According to the December 24, 2007 High Country News article that broke the wolf-baiting story, ranch employee Mike Miller “branded cattle less than a half-mile from the wolves’ den, the enticing aroma of seared flesh surely reaching the pack’s super-sensitive nostrils. Miller was, in essence, offering up a cow as a sacrifice.” In fact, the article quotes Miller as saying: “We would sacrifice a calf to get a third strike” — referring to depredations in the so-called “three-strikes-and-you’re-out” rule governing the Mexican wolves, formally known as SOP 13. Miller is quoted in a subsequent Albuquerque Journal article as denying that he made such an admission.

The conservationists’ letters specifically seek the following actions:

  • A law enforcement investigation of the incident described in the magazine High Country News, along with prosecution if merited.
  • An independent inspector general investigation of whether wolves were removed from the same ranch subsequent to the Fish and Wildlife Service learning about the alleged baiting, the granting of government telemetry receivers to the livestock industry and/or rogue county governments, and related questions.
  • Cancellation of grazing and outfitting permits held by any person found to have baited wolves. (The foreign-owned ranch where the incident is alleged to have taken place holds multiple Forest Service, Bureau of Land Management, and state grazing permits.)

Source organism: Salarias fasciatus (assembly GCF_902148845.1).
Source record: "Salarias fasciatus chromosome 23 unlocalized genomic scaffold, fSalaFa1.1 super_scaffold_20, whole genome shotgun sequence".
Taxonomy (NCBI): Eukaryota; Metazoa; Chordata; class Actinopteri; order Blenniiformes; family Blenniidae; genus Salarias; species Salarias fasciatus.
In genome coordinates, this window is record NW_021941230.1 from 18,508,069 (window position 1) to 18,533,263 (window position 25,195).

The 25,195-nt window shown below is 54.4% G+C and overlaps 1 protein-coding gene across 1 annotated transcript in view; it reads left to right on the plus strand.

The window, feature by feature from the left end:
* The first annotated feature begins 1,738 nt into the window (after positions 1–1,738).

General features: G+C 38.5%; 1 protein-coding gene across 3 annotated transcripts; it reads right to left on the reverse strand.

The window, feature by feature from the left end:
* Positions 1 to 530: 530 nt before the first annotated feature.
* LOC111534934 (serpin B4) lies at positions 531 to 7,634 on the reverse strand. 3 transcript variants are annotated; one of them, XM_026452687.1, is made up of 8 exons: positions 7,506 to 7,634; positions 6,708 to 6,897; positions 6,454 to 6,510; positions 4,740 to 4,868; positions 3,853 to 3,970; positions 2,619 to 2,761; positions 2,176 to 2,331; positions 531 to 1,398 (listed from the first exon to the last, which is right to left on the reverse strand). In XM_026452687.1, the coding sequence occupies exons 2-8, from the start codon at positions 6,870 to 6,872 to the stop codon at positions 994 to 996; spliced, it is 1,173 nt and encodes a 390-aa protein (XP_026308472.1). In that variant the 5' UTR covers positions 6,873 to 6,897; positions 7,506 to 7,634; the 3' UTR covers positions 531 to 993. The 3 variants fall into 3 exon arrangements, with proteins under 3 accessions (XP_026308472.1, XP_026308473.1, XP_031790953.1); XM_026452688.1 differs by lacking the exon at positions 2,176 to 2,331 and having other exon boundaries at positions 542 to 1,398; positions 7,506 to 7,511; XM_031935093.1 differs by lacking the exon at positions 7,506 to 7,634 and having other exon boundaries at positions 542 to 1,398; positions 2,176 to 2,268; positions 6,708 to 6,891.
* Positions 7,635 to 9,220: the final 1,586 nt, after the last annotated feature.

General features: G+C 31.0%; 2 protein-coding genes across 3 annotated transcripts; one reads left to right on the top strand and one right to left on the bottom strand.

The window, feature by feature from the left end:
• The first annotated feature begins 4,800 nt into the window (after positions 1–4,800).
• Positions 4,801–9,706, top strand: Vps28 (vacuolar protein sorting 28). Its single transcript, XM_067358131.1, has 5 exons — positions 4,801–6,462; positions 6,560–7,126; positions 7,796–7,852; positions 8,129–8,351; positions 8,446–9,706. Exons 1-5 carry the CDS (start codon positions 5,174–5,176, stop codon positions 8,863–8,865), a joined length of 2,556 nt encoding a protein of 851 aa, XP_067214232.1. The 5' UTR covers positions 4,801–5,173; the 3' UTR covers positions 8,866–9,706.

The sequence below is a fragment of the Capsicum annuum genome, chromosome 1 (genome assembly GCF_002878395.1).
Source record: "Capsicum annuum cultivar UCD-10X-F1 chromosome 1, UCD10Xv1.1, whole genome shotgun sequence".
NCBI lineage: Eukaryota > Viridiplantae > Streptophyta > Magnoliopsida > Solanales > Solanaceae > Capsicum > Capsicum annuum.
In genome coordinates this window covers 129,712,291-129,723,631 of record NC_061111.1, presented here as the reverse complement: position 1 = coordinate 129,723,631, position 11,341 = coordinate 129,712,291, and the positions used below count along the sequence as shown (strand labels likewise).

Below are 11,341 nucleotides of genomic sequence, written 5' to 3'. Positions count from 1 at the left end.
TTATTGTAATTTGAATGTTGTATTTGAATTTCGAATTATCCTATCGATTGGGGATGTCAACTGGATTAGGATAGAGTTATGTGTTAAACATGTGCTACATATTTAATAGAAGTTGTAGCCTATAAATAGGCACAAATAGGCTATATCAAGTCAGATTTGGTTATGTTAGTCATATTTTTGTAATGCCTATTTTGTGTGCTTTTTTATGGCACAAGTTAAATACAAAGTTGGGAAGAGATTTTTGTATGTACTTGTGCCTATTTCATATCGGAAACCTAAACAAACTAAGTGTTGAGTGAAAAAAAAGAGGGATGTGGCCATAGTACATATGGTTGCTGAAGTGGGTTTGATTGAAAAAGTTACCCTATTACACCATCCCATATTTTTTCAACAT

Michael J. Robinson
Center for Biological Diversity

P.O. Box 53166
Pinos Altos, NM 88053
(575) 534-0360

Here is the letter to the Secretary of Interior (Dirk Kempthorne)


– – – – –

Update: Story in the ABQ Journal-News. Conservationists Want Probe Into Reports of Wolf Baiting

Catron County ranch hand deliberately sacrifices livestock so Mexican wolves can be killed

This long story below in High Country News describes an illegal tactics being used to make sure the “dangerous” dozen or so Mexican wolves in this lawless county don’t fare well. Last chance for the Lobo. John Dougherty. High Country News.

The federal government should step up, pull grazing permits, take away radio telemetry, and make sure their personnel are protected. This isn’t just about wolves, it is about a place in New Mexico which for years has been allowed to violate the wildlife and public land laws of the United States and New Mexico, abuse your public land, and get away with it.

I first learned about Catron County in the 1990s when they were in the news for violating grazing laws and asserting the bullshit doctrine of country supremacy to the laws of the United States. An “environmentalist” who had stood up to the local strongarm tactics attended a political science conference in Colorado Springs. She gave a presentation on the lawlessness of the area. She actually had to live in a safe house.

Presidential candidate Bill Richardson, governor of New Mexico, would do well to send sufficient law enforcement into the area to maintain order and restore the rule of law.

News Release from the Center for Biological Diversity asking for action.

Ranch hand disputes claim that he lured endangered wolf.

Arizona Republic says concern for cows has been too much in the Mexican wolf recovery

This is exactly what I think needs to be said. Finally someone realized that preventing extinction of this small wolf is more important than the cows, whose owners lose little if anything.